Referring now to FIG. 4, start operation of the converter 10 is discussed hereinbelow in conjunction with FIG. 2. When an a.c. voltage is applied to the input terminals 12 and 13, the capacitor C 3 begins to be charged by the voltage on the line 15, and the capacitor C 5 also begins to be charged through the resistors R 3 and R 7 . It is important that the time constant of power supply circuit constituted by the resistor R 3 and the capacitor C 3 is selected to be much larger than that of the time constant of another power supply circuit constituted by the resistor R 7 and the capacitor C 5 . Thus, the emitter potential of the transistor T 1 is built up more quickly than that of the transistor T 2 . Upon completion of the charging of the capacitor C 3 , the saw-tooth wave generator 22 begins to generate saw-tooth wave signal as shown in FIG. 4(b). Since the capacitor C 5 is, on the other hand, slowly charged, the emitter voltage of the transistor T 2 slowly rises as shown in FIG. 4(c), so that, the threshold voltage of the transistor T 2 gradually rises as shown by a dotted line in FIG. 4 (b). Accordingly, the trigger pulses is produced on the gate of the thyristor 16 as shown in FIG. 4(d), whereby the firing angle of the thyristor 16 is gradually reduced as shown in FIG. 4(a) which illustrates the voltage at the output terminal 14 of the rectifier 11. The output voltage on the output terminal 20 therefore gradually rise up as shown in FIG. 4(e). It is to be understood that since the output voltage of the converter 10 starts to gradually rise up as shown in FIG. 4(e), an undesired rush current is effectively suppressed.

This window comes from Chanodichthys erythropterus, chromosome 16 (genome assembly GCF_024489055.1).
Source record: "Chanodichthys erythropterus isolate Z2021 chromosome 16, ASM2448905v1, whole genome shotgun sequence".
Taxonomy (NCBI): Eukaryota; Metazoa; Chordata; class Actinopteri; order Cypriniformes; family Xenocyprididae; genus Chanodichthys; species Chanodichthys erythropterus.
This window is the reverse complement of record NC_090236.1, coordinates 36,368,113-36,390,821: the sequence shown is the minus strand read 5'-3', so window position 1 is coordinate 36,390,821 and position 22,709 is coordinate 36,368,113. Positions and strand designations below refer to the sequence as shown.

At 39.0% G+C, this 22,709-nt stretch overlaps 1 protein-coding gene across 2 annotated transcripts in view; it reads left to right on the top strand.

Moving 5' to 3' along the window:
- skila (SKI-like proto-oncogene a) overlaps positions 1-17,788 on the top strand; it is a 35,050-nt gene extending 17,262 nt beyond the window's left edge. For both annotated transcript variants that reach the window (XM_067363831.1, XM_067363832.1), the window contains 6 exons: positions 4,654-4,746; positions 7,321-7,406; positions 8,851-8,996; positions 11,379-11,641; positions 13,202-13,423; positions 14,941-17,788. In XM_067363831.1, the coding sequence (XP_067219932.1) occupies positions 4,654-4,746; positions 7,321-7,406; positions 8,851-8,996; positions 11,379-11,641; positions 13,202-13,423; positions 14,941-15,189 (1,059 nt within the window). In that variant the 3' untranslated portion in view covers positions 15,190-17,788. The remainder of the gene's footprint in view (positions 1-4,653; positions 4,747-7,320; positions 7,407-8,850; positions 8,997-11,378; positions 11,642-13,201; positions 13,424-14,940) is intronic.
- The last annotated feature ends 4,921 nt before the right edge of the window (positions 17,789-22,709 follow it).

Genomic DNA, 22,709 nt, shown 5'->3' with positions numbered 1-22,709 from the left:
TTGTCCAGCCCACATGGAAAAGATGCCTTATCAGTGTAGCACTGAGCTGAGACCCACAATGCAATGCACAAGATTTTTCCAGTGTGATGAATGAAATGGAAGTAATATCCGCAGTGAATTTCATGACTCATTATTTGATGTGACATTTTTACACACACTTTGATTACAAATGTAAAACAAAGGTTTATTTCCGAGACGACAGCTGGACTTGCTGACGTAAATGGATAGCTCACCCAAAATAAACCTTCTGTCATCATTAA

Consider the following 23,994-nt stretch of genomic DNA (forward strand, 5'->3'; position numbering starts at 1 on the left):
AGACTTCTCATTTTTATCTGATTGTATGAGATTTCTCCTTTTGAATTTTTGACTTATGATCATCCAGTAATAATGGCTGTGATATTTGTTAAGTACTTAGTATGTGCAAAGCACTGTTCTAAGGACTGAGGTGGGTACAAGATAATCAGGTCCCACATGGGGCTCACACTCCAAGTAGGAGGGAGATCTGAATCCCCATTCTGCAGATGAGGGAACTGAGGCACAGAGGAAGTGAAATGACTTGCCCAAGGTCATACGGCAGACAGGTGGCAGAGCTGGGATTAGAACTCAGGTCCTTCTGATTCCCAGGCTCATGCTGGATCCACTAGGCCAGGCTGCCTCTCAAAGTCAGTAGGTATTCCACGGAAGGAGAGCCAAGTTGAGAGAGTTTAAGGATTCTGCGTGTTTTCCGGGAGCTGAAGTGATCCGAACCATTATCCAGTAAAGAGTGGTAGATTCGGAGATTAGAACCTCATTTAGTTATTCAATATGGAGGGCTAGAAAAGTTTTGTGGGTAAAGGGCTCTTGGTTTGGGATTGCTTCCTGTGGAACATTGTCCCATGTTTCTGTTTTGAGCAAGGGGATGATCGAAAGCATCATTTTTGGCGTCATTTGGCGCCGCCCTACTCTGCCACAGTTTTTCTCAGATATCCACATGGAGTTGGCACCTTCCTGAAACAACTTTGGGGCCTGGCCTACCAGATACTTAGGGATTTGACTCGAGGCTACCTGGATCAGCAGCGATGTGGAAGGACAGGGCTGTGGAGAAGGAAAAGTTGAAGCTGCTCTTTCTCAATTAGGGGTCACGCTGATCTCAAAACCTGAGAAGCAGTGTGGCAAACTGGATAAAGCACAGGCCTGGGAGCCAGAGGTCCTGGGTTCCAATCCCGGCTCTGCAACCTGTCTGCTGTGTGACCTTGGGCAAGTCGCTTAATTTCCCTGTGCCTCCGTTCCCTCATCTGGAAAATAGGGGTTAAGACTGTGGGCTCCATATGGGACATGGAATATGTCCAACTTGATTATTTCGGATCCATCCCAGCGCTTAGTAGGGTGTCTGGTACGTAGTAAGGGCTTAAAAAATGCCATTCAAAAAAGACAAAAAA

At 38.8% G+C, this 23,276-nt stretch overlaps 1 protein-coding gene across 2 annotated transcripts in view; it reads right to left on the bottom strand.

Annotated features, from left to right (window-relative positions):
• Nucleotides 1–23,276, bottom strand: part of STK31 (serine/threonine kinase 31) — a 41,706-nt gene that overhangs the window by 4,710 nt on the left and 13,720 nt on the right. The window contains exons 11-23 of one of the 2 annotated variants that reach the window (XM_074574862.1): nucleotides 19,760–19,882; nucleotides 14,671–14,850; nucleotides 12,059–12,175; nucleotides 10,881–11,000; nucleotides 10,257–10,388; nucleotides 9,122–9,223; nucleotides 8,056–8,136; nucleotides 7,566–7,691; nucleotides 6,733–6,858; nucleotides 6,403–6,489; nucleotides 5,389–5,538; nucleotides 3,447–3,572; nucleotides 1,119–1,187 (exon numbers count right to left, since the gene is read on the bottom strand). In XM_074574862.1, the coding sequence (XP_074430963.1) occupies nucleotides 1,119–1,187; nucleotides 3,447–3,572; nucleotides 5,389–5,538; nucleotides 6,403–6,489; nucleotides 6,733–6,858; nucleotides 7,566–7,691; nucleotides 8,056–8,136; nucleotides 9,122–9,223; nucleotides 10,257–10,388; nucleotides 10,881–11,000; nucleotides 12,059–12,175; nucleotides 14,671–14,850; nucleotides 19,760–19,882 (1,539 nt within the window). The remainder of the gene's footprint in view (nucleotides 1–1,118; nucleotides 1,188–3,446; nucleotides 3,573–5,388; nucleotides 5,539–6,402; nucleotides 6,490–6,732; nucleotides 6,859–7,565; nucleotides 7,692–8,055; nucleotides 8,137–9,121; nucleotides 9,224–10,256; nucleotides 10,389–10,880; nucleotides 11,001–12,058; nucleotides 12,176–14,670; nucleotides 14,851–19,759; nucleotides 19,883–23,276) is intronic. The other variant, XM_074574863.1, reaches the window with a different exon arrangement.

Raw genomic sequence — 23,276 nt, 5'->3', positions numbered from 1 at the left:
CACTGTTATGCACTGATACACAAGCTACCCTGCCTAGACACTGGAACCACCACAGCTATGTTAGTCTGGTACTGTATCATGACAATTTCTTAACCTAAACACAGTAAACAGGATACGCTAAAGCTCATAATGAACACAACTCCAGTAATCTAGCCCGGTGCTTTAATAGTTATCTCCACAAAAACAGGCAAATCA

FIG. 5 illustrates another form of the converter 10 which is arranged identically to the circuit arrangement of FIG. 1 except that an integrator 50 is interposed between the output of the saw-tooth wave generator 22 and the input of the trigger pulse generator 27. The integrator 50 includes a resistor R 12 having one terminal connected to the output of the saw-tooth wave generator 22 and the other terminal connected to the input of the rectangular pulse generator 27, and a capacitor C 7 having one terminal connected to the other terminal of the resistor R 12 and the other terminal grounded.